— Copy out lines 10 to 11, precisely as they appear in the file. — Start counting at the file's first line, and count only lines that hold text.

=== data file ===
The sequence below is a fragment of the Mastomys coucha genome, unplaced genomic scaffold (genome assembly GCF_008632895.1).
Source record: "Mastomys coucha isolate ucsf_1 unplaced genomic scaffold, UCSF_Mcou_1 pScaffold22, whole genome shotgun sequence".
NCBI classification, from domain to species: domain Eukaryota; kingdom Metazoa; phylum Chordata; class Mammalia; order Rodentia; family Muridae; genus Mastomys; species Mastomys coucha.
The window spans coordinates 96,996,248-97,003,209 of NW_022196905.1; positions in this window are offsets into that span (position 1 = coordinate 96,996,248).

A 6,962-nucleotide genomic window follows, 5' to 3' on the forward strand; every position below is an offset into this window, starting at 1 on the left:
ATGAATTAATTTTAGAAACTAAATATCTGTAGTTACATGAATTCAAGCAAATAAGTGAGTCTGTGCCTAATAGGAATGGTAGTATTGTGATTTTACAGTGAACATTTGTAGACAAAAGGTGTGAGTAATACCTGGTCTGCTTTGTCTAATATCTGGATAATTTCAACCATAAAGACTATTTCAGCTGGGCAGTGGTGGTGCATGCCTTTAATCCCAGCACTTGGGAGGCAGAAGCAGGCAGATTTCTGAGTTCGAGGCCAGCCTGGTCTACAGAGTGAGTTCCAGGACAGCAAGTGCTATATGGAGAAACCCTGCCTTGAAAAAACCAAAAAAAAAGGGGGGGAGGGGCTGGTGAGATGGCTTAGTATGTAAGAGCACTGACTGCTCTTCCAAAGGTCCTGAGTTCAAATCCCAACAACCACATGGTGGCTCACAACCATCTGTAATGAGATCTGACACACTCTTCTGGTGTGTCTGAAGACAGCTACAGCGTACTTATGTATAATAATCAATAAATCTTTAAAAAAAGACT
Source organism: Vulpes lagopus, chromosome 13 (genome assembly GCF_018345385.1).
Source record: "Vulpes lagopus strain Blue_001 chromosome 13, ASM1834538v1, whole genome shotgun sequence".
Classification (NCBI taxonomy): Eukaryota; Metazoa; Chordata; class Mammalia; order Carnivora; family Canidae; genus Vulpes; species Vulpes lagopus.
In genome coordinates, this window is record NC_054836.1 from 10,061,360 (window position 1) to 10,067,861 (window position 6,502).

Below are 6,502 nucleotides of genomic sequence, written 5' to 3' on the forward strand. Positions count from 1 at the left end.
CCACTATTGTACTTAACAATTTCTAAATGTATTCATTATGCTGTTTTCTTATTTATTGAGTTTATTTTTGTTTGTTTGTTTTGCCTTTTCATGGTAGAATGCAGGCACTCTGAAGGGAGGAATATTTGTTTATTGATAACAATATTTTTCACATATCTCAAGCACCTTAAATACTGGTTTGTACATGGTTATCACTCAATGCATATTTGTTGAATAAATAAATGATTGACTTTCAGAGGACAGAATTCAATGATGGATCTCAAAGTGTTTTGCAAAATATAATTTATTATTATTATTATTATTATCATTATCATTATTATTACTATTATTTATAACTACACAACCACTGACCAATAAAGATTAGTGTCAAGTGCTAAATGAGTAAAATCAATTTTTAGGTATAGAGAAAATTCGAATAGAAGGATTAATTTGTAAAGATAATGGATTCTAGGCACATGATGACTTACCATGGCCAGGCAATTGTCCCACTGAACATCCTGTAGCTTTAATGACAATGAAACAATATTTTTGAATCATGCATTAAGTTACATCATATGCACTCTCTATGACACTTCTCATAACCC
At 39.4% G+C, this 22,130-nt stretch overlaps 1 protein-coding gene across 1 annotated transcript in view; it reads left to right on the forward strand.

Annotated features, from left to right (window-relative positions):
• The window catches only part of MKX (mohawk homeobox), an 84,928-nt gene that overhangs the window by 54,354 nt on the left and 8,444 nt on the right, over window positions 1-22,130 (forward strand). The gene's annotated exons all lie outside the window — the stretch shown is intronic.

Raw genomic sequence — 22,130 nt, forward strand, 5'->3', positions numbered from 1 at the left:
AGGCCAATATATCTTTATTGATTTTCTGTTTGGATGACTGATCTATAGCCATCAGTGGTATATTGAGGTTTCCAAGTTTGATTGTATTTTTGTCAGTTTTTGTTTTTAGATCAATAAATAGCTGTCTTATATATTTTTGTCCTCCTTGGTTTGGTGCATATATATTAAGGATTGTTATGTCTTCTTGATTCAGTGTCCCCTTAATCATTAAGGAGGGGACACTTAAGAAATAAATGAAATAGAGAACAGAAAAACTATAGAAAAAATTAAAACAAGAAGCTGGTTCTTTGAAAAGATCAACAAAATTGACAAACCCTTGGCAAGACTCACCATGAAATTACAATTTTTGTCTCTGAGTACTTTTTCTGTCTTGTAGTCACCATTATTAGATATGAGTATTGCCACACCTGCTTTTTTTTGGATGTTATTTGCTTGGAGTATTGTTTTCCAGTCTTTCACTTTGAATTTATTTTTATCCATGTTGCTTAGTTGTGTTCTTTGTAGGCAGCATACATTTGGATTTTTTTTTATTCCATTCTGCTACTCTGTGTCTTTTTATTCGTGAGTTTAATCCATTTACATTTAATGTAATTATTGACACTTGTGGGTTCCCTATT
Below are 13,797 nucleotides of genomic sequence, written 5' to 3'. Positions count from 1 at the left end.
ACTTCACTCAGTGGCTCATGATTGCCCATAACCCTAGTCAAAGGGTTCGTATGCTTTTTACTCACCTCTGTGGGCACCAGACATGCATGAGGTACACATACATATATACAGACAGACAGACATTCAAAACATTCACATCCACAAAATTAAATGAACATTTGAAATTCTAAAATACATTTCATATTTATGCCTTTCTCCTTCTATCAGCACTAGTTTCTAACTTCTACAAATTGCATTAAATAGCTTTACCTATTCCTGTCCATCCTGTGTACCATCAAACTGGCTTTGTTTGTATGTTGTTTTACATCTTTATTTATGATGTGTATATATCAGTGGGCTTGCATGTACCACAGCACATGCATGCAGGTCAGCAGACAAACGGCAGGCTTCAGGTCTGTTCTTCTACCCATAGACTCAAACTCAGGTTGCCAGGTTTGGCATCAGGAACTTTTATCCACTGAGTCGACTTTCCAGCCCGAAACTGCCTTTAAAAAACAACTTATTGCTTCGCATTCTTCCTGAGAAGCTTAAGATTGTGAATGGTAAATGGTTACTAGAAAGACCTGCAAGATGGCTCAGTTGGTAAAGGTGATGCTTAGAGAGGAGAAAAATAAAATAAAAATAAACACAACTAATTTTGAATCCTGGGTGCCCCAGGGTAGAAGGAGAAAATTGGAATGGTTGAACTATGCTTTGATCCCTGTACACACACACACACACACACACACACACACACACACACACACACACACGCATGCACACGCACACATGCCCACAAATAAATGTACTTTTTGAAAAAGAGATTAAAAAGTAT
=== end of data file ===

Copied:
In genome coordinates, this window is record NC_054836.1 from 10,061,360 (window position 1) to 10,067,861 (window position 6,502).

Below are 6,502 nucleotides of genomic sequence, written 5' to 3' on the forward strand. Positions count from 1 at the left end.